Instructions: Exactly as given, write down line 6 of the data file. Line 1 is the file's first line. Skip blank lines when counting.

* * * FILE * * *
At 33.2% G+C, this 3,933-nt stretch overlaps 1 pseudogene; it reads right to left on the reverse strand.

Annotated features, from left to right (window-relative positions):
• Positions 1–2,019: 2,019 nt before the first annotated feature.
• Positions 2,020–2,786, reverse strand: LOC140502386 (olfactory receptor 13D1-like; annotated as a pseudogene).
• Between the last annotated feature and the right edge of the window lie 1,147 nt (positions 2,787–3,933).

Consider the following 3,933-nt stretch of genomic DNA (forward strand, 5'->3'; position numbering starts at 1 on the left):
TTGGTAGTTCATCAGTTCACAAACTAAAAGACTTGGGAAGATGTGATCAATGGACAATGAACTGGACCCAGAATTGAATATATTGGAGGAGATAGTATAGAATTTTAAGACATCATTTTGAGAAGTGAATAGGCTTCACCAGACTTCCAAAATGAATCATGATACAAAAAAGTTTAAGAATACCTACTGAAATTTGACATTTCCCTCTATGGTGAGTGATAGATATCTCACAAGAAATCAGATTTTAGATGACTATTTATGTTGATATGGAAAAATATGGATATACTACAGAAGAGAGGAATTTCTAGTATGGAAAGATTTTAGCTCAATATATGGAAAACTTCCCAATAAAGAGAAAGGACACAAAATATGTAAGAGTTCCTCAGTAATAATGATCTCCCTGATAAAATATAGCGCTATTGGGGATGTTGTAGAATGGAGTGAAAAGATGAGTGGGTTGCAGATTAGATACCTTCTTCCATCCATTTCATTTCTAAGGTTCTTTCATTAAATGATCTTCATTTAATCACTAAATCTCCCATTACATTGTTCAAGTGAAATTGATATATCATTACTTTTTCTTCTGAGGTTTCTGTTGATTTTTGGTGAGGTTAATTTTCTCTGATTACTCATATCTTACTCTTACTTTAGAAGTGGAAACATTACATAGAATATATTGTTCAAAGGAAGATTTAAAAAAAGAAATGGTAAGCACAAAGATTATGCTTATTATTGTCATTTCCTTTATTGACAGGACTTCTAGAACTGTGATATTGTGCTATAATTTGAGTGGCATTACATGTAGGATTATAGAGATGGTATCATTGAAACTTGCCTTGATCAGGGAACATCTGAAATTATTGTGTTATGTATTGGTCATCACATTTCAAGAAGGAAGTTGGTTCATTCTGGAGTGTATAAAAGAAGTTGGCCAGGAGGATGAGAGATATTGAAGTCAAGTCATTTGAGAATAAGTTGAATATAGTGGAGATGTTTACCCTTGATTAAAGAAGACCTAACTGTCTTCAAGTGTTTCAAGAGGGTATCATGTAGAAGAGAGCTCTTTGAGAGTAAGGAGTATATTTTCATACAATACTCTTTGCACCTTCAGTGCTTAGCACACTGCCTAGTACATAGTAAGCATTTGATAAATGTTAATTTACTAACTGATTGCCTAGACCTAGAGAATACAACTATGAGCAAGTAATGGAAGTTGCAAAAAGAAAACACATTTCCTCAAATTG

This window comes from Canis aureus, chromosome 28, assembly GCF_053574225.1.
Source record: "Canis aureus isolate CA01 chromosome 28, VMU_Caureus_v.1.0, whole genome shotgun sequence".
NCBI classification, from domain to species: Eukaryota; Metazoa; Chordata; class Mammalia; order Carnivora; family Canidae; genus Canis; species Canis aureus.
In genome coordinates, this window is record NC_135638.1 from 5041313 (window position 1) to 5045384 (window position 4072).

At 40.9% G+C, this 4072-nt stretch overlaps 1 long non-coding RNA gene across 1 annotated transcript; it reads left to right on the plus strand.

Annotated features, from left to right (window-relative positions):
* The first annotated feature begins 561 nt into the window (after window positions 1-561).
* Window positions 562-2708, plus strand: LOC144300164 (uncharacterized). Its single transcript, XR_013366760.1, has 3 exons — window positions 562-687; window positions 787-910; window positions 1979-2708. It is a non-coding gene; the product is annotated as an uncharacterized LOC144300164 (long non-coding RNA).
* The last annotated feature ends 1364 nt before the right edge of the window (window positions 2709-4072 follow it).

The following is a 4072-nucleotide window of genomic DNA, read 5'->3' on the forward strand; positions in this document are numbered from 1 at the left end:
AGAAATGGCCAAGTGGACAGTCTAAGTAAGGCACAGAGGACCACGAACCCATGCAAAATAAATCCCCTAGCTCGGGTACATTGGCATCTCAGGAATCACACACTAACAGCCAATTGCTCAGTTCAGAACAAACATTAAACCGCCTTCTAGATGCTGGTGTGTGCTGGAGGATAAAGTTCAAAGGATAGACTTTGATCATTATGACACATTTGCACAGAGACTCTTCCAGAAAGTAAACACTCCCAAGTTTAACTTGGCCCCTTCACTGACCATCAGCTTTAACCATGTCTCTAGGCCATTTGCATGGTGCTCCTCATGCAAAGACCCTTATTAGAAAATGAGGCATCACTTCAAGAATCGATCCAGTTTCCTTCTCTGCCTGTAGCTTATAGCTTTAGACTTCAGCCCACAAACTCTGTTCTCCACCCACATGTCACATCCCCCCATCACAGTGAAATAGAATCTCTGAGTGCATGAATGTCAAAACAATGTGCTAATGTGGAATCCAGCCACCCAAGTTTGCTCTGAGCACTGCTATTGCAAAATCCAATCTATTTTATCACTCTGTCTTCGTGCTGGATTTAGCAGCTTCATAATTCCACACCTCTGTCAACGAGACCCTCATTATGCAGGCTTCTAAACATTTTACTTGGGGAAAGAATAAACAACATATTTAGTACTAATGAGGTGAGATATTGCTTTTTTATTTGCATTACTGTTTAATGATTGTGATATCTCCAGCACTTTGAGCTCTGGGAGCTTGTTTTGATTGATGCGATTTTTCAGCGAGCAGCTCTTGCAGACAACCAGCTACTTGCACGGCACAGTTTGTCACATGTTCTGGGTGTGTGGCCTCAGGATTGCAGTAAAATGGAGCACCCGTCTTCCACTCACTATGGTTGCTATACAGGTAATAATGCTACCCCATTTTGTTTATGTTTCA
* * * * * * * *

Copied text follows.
Consider the following 3,933-nt stretch of genomic DNA (forward strand, 5'->3'; position numbering starts at 1 on the left):